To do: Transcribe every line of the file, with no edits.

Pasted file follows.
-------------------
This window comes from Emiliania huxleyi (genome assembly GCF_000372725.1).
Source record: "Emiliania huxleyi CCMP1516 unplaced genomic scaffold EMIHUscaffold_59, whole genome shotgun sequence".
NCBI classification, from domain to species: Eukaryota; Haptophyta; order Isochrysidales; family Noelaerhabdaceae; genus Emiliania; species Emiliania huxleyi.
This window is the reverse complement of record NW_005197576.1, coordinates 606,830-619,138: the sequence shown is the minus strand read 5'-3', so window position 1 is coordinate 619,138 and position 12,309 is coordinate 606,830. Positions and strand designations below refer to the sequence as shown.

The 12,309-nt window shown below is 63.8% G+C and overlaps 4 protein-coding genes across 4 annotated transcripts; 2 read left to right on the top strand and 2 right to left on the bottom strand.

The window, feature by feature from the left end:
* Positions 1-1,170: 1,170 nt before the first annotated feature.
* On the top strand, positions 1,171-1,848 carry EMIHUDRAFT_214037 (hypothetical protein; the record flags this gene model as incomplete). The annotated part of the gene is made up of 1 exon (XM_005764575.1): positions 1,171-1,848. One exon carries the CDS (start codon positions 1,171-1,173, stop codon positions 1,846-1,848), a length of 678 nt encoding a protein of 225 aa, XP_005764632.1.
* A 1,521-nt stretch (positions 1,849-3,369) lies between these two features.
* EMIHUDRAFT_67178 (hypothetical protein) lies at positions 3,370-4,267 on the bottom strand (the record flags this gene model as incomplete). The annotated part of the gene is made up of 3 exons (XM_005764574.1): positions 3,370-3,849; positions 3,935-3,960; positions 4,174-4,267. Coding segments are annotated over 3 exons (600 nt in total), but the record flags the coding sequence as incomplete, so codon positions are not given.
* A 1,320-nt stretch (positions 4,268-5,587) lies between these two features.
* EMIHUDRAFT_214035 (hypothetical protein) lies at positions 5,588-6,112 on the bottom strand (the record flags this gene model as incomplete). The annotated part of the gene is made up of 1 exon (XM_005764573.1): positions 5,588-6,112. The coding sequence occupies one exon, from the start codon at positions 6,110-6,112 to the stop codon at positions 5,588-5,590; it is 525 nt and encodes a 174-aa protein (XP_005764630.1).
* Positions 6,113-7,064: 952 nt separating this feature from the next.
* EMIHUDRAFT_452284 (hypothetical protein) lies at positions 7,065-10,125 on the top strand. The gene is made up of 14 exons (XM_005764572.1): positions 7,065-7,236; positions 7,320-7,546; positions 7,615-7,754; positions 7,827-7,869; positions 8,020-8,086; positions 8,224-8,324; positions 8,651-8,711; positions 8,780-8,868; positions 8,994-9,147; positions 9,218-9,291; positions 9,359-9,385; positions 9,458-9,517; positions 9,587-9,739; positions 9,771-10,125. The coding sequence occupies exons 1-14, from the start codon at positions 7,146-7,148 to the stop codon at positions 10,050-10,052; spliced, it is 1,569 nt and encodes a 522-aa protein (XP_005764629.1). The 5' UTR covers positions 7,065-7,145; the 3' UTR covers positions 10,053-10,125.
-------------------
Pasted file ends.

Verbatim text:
This window comes from Emiliania huxleyi (genome assembly GCF_000372725.1).
Source record: "Emiliania huxleyi CCMP1516 unplaced genomic scaffold EMIHUscaffold_59, whole genome shotgun sequence".
NCBI classification, from domain to species: Eukaryota; Haptophyta; order Isochrysidales; family Noelaerhabdaceae; genus Emiliania; species Emiliania huxleyi.
This window is the reverse complement of record NW_005197576.1, coordinates 606,830-619,138: the sequence shown is the minus strand read 5'-3', so window position 1 is coordinate 619,138 and position 12,309 is coordinate 606,830. Positions and strand designations below refer to the sequence as shown.

The 12,309-nt window shown below is 63.8% G+C and overlaps 4 protein-coding genes across 4 annotated transcripts; 2 read left to right on the top strand and 2 right to left on the bottom strand.

The window, feature by feature from the left end:
* Positions 1-1,170: 1,170 nt before the first annotated feature.
* On the top strand, positions 1,171-1,848 carry EMIHUDRAFT_214037 (hypothetical protein; the record flags this gene model as incomplete). The annotated part of the gene is made up of 1 exon (XM_005764575.1): positions 1,171-1,848. One exon carries the CDS (start codon positions 1,171-1,173, stop codon positions 1,846-1,848), a length of 678 nt encoding a protein of 225 aa, XP_005764632.1.
* A 1,521-nt stretch (positions 1,849-3,369) lies between these two features.
* EMIHUDRAFT_67178 (hypothetical protein) lies at positions 3,370-4,267 on the bottom strand (the record flags this gene model as incomplete). The annotated part of the gene is made up of 3 exons (XM_005764574.1): positions 3,370-3,849; positions 3,935-3,960; positions 4,174-4,267. Coding segments are annotated over 3 exons (600 nt in total), but the record flags the coding sequence as incomplete, so codon positions are not given.
* A 1,320-nt stretch (positions 4,268-5,587) lies between these two features.
* EMIHUDRAFT_214035 (hypothetical protein) lies at positions 5,588-6,112 on the bottom strand (the record flags this gene model as incomplete). The annotated part of the gene is made up of 1 exon (XM_005764573.1): positions 5,588-6,112. The coding sequence occupies one exon, from the start codon at positions 6,110-6,112 to the stop codon at positions 5,588-5,590; it is 525 nt and encodes a 174-aa protein (XP_005764630.1).
* Positions 6,113-7,064: 952 nt separating this feature from the next.
* EMIHUDRAFT_452284 (hypothetical protein) lies at positions 7,065-10,125 on the top strand. The gene is made up of 14 exons (XM_005764572.1): positions 7,065-7,236; positions 7,320-7,546; positions 7,615-7,754; positions 7,827-7,869; positions 8,020-8,086; positions 8,224-8,324; positions 8,651-8,711; positions 8,780-8,868; positions 8,994-9,147; positions 9,218-9,291; positions 9,359-9,385; positions 9,458-9,517; positions 9,587-9,739; positions 9,771-10,125. The coding sequence occupies exons 1-14, from the start codon at positions 7,146-7,148 to the stop codon at positions 10,050-10,052; spliced, it is 1,569 nt and encodes a 522-aa protein (XP_005764629.1). The 5' UTR covers positions 7,065-7,145; the 3' UTR covers positions 10,053-10,125.